Michigan State coach discusses defeat to Duke. Matt Charboneau
Chicago — This one hit the Spartans where they hurt, and especially where Tom Izzo hurts. And he wasn’t hiding it.
Did No. 2 Michigan State have its shot against No. 1 Duke? Absolutely. Did the Spartans flash their talent and potential in a tight game? Yep. Were they beaten by a ridiculous shooting show from Duke senior Grayson Allen? Yep.
But Izzo wasn’t taking solace in anything, and he probably shouldn’t. College basketball fans may have been entertained by Duke’s 88-81 victory over Michigan State Tuesday night, but Izzo most certainly wasn’t. And his annoyance – even anger – showed how good he thinks his team can be, which amplified how disappointing this loss was.
“You know what, no insult, but I’m sick of holding my own,” Izzo said. “Give them a lot of credit, they got a good team, but this isn’t about holding my own. I didn’t think my team played great, and we were right in the game. But we should be. We got a good team.”
The Spartans were good enough to take a 75-73 lead with 4:12 left, before Allen drilled a couple more dagger three-pointers, part of a career-high 37 points. Miles Bridges and freshman Jaren Jackson Jr. matched Duke’s talent, and in the grand scheme, an early loss to the top team in the country doesn’t harm the Spartans, and might actually help them.
But in Michigan State’s elevated world, this was a blown opportunity, a chance to move up to No. 1, not that November polls matter. It was a chance to smear thumbprints on Duke’s sheen and do something about Izzo’s record against Mike Krzyzewski, which dropped to 1-11.
“I’m so sick of it,” Izzo said. “Our fans, our media, everybody should be upset. Twelfth game and can’t win many. I guess at least we got the courage to play them, that most people don’t.”
We’re months away from a singular game defining any team, but the Spartans wanted this one desperately, for all those reasons. And after Duke super-frosh Marvin Bagley III left early with a scratched eye, it was theirs for the taking.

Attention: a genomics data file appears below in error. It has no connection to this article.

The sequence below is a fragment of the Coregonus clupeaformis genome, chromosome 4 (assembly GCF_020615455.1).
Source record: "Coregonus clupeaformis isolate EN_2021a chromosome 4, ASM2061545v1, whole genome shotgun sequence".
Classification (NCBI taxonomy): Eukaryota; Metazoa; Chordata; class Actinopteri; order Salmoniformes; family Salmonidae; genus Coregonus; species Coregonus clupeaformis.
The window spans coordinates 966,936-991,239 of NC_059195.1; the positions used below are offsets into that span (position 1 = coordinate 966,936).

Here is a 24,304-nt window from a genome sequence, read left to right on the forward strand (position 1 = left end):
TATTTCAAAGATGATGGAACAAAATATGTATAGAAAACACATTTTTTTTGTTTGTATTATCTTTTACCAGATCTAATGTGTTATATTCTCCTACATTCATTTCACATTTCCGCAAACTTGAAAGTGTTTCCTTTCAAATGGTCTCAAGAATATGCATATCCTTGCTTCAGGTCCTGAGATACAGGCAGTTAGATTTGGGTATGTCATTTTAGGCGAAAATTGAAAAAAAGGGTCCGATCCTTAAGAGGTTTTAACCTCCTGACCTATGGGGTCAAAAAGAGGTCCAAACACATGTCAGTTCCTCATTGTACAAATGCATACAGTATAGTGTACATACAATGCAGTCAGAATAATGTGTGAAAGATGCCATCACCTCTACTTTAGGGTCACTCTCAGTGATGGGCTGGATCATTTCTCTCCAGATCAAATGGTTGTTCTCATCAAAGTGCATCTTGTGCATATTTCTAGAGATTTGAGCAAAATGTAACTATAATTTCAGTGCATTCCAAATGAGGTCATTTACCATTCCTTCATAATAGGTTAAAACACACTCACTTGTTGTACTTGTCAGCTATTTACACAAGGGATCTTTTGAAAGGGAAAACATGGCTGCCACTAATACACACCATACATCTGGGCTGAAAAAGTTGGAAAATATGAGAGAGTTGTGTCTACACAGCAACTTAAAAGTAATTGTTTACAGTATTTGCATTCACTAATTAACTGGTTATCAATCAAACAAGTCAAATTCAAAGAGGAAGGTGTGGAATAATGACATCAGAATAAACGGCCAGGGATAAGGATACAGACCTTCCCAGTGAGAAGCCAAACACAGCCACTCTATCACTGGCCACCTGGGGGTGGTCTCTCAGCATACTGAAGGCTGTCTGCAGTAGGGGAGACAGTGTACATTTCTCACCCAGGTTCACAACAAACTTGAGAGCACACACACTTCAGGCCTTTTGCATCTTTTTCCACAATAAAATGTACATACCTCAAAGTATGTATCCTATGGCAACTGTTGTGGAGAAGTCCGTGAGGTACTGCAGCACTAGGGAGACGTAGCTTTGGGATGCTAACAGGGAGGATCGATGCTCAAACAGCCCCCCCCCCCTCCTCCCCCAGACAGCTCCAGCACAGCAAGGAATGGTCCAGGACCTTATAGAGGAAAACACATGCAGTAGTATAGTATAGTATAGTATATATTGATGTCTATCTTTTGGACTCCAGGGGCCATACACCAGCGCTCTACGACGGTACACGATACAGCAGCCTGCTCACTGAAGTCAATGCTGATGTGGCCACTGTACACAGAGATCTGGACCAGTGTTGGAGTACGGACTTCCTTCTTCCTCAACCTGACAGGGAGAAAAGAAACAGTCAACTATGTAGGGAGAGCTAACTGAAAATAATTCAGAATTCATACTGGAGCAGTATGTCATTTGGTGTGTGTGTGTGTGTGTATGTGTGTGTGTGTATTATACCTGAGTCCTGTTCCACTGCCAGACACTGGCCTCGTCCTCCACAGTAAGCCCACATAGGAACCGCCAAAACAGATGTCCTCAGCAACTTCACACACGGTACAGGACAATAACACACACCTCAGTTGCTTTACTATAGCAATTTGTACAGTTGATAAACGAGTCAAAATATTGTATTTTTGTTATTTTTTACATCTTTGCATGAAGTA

It’s not necessarily galling to lose, but it was galling for the Spartans to get pounded on the boards, including 25-11 in offensive rebounds. The Blue Devils started four freshmen and the Spartans started four sophomores, yet Michigan State was the team throwing the ball all over the place, losing the turnover margin 17-9.
“We’re just disappointed because we gave the game away,” Bridges said. “Turnovers, stuff we can control. Michigan State is known for out-toughing people and they out-toughed us.”
Krzyzewski seemed especially pleased, maybe a bit relieved, to pull this one out. He slapped a zone defense on the Spartans and stymied them just enough. And he had to know, of all the victories in the series, this was one of the few where Duke couldn’t overwhelm Michigan State with sheer talent.
“I don’t pay attention to (11-1),” Krzyzewski said. “Not many people have beaten him, and not many people have beaten me. Next time we play, they’ll probably beat us by 30. It’s an honor to play against Tom’s program; they bring out the best in you.”